|CLASS C||Rule 3 (a)||Devices intended for detecting the presence of, or exposure to, a sexually transmitted agent.||Devices intended for the detection of: Chlamydia trachomatis, Haemophilus ducreyi, Herpes simplex virus 1&2, Human papilloma virus (HPV).|
|CLASS C||Rule 3 (b)||Devices intended for detecting the presence in cerebrospinal fluid or blood of an infectious agent without a high or suspected high risk of propagation.||Devices intended for detecting the presence of: bacterial pathogens, fungal pathogens, viral pathogens, parasitic pathogen, prion agents.|
|CLASS C||Rule 3 (c)||Devices intended for detecting the presence of an infectious agent, if there is a significant risk that an erroneous result would cause death or severe disability to the individual, foetus or embryo being tested, or to the individual's offspring.||Devices intended for detecting the presence of: bacterial pathogens, parasitic pathogens, viral pathogens.|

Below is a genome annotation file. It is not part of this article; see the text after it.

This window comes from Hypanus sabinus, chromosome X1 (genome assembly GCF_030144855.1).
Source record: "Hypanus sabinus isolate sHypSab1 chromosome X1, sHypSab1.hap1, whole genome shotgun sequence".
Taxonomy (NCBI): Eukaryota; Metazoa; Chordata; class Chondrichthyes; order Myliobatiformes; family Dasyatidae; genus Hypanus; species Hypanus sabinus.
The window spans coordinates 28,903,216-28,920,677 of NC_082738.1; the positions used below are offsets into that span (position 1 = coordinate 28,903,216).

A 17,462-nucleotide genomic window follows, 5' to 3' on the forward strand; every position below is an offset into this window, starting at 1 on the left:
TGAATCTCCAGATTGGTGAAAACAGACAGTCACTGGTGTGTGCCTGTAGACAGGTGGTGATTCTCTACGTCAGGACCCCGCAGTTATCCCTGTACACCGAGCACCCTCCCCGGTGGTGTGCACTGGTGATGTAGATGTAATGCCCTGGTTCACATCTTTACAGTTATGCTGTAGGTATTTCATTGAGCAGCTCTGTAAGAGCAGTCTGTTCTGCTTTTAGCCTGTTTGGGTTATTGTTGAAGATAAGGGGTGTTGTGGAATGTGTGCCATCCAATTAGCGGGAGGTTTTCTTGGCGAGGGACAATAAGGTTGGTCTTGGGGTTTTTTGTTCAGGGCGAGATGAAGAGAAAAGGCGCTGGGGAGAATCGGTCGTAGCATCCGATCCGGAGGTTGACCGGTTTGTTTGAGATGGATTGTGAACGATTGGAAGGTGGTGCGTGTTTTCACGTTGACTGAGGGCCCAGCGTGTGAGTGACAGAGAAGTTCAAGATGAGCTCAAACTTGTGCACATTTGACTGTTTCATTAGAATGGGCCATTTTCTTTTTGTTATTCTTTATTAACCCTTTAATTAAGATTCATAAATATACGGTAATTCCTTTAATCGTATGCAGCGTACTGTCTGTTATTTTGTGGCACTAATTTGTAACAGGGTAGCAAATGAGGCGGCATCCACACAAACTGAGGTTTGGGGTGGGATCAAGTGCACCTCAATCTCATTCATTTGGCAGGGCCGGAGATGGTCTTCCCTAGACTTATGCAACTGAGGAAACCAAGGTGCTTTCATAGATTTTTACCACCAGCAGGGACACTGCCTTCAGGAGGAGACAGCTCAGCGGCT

|CLASS C||Rule 3 (d)||Devices intended for pre-natal screening of women in order to determine their immune status towards transmissible agents.||Devices intended to determine for prenatal screening the immune status of women towards: Cytomegalovirus, Rubella virus, Toxoplasma gondii, Varicella zoster virus, Zika, Parvovirus B19.|
|CLASS C||Rule 3 (e)||Devices intended for determining infective disease status or immune status, where there is a risk that an erroneous result would lead to a patient management decision resulting in a life-threatening situation for the patient or for the patient's offspring.||Devices intended to determine:
- Salmonella typhi in faeces, for the assessment of the carrier-status of patients.
- Antibodies from lymphocyte secretions immunoassay intended for the detection of active Mycobacterium tuberculosis infection.
- Quantitative virus-specific NAT tests.
|CLASS C||Rule 3 (f)||Devices intended to be used as companion diagnostics.||‘Companion diagnostic’ is defined in Article 2(7) as a device which is essential for the safe and effective use of a corresponding medicinal product to: